Prioritizing + Maximizing: The Impact of Corporate Universities: The Effectiveness of CUs Is under Scrutiny from Senior Management, Forcing Them to Be Smart about How They Spend Their Time and Resources
Li, Jessica, Abel, Amy Lui, Talent Development
The field of employee learning and development has grown exponentially in the past decade. According to the ASTD 2010 State of the Industry Report, U.S. organizations spent approximately $125.88 billion on employee learning and development in 2009--a $65 billion increase from 2001 when ASTD began tracking this data.
The field has also been evolving from the traditional instructor-led approach to a learner-centered systematic approach that focuses on learning and development to improve individual, team, and organization performance. During the last two decades, the corporate employee learning and development function--specifically the corporate university (CU)--has not only increased significantly in size, but also in its strategic importance in the organizational structure. CUs have played an important role in human resource development in organizations worldwide and have received the attention of scholars and practitioners for research purposes.
CUs are often charged with complex and multidimensional tasks in a strategic role to support individual, team, and organizational learning. The CU label often suggests the strategic importance that a company has on the employee learning and development function. Research has shown that superior employee knowledge and competencies contribute to positive competitive advantages and financial performance within organizations.
Given today's difficult economic situation and limited support and resources for developmental initiatives, the effectiveness of the CU is under scrutiny from senior management. CUs need to be smart about how they spend their time, energy, and resources by aligning all learning activities with organizational goals.
There have been numerous articles and case studies about the different practices of CUs, but rarely have these efforts examined how to effectively manage a CU and how to best allocate its resources for optimum results. In an effort to investigate these questions, we first conducted a thorough literature review to understand the wide array of methods and approaches used by CUs to operationalize the employee learning and performance function. These practices can be summarized as specific dimensions, grouped into profile categories.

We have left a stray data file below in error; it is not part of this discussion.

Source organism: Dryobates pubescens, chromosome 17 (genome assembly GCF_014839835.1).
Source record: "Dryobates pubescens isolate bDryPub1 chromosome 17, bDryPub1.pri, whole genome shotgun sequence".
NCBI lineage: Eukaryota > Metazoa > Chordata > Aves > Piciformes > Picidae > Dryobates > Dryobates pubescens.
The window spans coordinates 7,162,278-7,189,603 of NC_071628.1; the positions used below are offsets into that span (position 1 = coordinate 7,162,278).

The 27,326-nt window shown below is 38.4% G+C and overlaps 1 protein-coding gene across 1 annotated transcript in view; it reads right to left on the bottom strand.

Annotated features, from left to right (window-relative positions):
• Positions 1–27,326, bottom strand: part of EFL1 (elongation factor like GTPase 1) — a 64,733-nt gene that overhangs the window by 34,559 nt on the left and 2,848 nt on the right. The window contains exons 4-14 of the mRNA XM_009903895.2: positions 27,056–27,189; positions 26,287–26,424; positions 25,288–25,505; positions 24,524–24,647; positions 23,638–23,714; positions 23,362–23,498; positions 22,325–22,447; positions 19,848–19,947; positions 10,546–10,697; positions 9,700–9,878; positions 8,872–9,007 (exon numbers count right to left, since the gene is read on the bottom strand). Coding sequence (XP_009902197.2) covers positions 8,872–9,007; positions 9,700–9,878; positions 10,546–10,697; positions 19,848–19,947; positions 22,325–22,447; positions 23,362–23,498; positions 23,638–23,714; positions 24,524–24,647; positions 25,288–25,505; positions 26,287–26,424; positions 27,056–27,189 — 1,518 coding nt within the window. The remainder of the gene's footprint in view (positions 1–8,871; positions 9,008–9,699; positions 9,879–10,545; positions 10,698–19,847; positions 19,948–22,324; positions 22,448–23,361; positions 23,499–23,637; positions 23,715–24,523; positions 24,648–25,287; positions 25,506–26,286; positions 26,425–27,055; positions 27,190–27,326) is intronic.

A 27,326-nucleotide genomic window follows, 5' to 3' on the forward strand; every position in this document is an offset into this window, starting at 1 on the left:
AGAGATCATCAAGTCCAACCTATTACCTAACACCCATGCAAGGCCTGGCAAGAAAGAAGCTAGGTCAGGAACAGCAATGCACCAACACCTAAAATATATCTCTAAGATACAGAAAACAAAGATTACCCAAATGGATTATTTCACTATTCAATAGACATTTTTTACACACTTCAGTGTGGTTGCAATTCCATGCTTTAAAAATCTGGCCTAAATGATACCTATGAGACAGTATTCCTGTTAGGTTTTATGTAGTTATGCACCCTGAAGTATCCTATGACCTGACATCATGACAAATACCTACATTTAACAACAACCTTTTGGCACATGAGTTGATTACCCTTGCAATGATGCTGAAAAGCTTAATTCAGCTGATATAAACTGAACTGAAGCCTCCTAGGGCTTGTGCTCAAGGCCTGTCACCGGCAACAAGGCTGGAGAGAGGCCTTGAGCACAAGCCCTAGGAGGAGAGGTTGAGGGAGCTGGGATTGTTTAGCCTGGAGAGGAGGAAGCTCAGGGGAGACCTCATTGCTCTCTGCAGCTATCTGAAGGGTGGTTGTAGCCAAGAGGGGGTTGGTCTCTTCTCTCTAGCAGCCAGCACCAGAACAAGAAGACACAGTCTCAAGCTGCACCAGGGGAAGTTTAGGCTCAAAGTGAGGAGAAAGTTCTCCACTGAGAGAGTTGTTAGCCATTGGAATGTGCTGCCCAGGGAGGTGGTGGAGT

Given the diversity of practices, it is a daunting task for CUs to address all of these dimensions at the same time. This is especially challenging in light of current resource constraints. Therefore, we sought to identify the key functions for a CU to inform resource allocation for optimum effectiveness and efficiency.
We conducted a survey of 210 CUs across industries and geographies in North America. We then used statistical analysis to reduce complexity in the dimensions and identify the most strategic areas of focus for the CU. The results suggest that there are five essential strategic areas on which CUs should focus:
1. alignment and execution
2. development of skills that support business needs
3. evaluation of learning and performance
4. use of technology to support the learning function
5. partnership with academia.
Alignment and execution
The success of the learning function depends foremost on its alignment with corporate goals and the execution of its learning strategy. First, the CU needs to have a clear learning vision and mission that aligns to the company's overall goals and objectives. This can be achieved by a learning governance board, composed of leaders from a variety of business units. This executive committee works alongside the CU to develop learning strategy for the organization.
Second, the university needs to partner with corporate HR leaders to analyze employee skill gaps and to develop learning programs that support employee development. The CU can be viewed as a critical component of the organization's strategic HR management efforts. …